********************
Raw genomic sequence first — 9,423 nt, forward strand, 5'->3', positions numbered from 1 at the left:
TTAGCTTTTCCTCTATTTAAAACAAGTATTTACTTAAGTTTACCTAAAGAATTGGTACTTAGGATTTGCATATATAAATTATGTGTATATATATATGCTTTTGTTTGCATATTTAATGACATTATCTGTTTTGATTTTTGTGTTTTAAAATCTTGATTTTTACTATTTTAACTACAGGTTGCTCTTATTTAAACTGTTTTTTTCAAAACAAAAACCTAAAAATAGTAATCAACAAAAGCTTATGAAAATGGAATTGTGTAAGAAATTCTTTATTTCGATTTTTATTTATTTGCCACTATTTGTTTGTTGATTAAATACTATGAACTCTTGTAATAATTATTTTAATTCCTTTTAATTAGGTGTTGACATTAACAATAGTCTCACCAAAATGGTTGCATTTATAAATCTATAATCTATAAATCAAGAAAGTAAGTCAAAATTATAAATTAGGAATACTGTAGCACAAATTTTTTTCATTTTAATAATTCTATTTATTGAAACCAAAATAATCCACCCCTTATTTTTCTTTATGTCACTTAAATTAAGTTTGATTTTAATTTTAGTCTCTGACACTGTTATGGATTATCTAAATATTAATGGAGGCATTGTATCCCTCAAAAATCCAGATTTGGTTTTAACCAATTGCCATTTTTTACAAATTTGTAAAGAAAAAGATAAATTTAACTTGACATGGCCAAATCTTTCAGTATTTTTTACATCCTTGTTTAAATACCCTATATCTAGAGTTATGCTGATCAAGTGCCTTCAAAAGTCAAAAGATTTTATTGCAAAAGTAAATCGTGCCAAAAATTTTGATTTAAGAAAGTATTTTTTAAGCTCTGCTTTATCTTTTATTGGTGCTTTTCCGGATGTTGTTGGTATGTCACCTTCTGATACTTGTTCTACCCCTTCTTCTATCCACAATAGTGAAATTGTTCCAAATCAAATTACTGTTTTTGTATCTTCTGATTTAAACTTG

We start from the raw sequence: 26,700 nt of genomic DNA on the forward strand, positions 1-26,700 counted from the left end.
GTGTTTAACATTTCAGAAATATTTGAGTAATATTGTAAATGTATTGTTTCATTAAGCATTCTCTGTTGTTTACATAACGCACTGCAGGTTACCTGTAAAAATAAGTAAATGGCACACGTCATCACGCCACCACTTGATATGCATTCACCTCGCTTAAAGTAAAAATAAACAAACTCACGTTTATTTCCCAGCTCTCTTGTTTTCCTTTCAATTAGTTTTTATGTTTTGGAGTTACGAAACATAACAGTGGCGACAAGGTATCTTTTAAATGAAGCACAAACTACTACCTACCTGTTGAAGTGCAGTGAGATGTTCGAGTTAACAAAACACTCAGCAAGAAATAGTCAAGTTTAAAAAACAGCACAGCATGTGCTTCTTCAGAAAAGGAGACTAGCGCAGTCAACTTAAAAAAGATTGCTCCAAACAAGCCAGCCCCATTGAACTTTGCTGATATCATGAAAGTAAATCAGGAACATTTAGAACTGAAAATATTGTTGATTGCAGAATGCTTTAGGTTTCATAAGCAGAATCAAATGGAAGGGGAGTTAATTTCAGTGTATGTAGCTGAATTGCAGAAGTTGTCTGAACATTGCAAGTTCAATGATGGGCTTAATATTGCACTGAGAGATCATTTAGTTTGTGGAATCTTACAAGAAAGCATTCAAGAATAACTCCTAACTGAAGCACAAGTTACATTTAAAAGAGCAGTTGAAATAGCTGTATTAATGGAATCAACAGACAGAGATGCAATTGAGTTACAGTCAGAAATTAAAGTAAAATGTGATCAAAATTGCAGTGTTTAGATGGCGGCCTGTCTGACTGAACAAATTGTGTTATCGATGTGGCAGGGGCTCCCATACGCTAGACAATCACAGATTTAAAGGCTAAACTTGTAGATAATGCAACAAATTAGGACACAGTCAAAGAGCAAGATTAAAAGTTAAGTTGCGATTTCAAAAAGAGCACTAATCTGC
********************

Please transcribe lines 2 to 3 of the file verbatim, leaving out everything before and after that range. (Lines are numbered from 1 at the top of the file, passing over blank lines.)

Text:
TTAGCTTTTCCTCTATTTAAAACAAGTATTTACTTAAGTTTACCTAAAGAATTGGTACTTAGGATTTGCATATATAAATTATGTGTATATATATATGCTTTTGTTTGCATATTTAATGACATTATCTGTTTTGATTTTTGTGTTTTAAAATCTTGATTTTTACTATTTTAACTACAGGTTGCTCTTATTTAAACTGTTTTTTTCAAAACAAAAACCTAAAAATAGTAATCAACAAAAGCTTATGAAAATGGAATTGTGTAAGAAATTCTTTATTTCGATTTTTATTTATTTGCCACTATTTGTTTGTTGATTAAATACTATGAACTCTTGTAATAATTATTTTAATTCCTTTTAATTAGGTGTTGACATTAACAATAGTCTCACCAAAATGGTTGCATTTATAAATCTATAATCTATAAATCAAGAAAGTAAGTCAAAATTATAAATTAGGAATACTGTAGCACAAATTTTTTTCATTTTAATAATTCTATTTATTGAAACCAAAATAATCCACCCCTTATTTTTCTTTATGTCACTTAAATTAAGTTTGATTTTAATTTTAGTCTCTGACACTGTTATGGATTATCTAAATATTAATGGAGGCATTGTATCCCTCAAAAATCCAGATTTGGTTTTAACCAATTGCCATTTTTTACAAATTTGTAAAGAAAAAGATAAATTTAACTTGACATGGCCAAATCTTTCAGTATTTTTTACATCCTTGTTTAAATACCCTATATCTAGAGTTATGCTGATCAAGTGCCTTCAAAAGTCAAAAGATTTTATTGCAAAAGTAAATCGTGCCAAAAATTTTGATTTAAGAAAGTATTTTTTAAGCTCTGCTTTATCTTTTATTGGTGCTTTTCCGGATGTTGTTGGTATGTCACCTTCTGATACTTGTTCTACCCCTTCTTCTATCCACAATAGTGAAATTGTTCCAAATCAAATTACTGTTTTTGTATCTTCTGATTTAAACTTG

We start from the raw sequence: 26,700 nt of genomic DNA on the forward strand, positions 1-26,700 counted from the left end.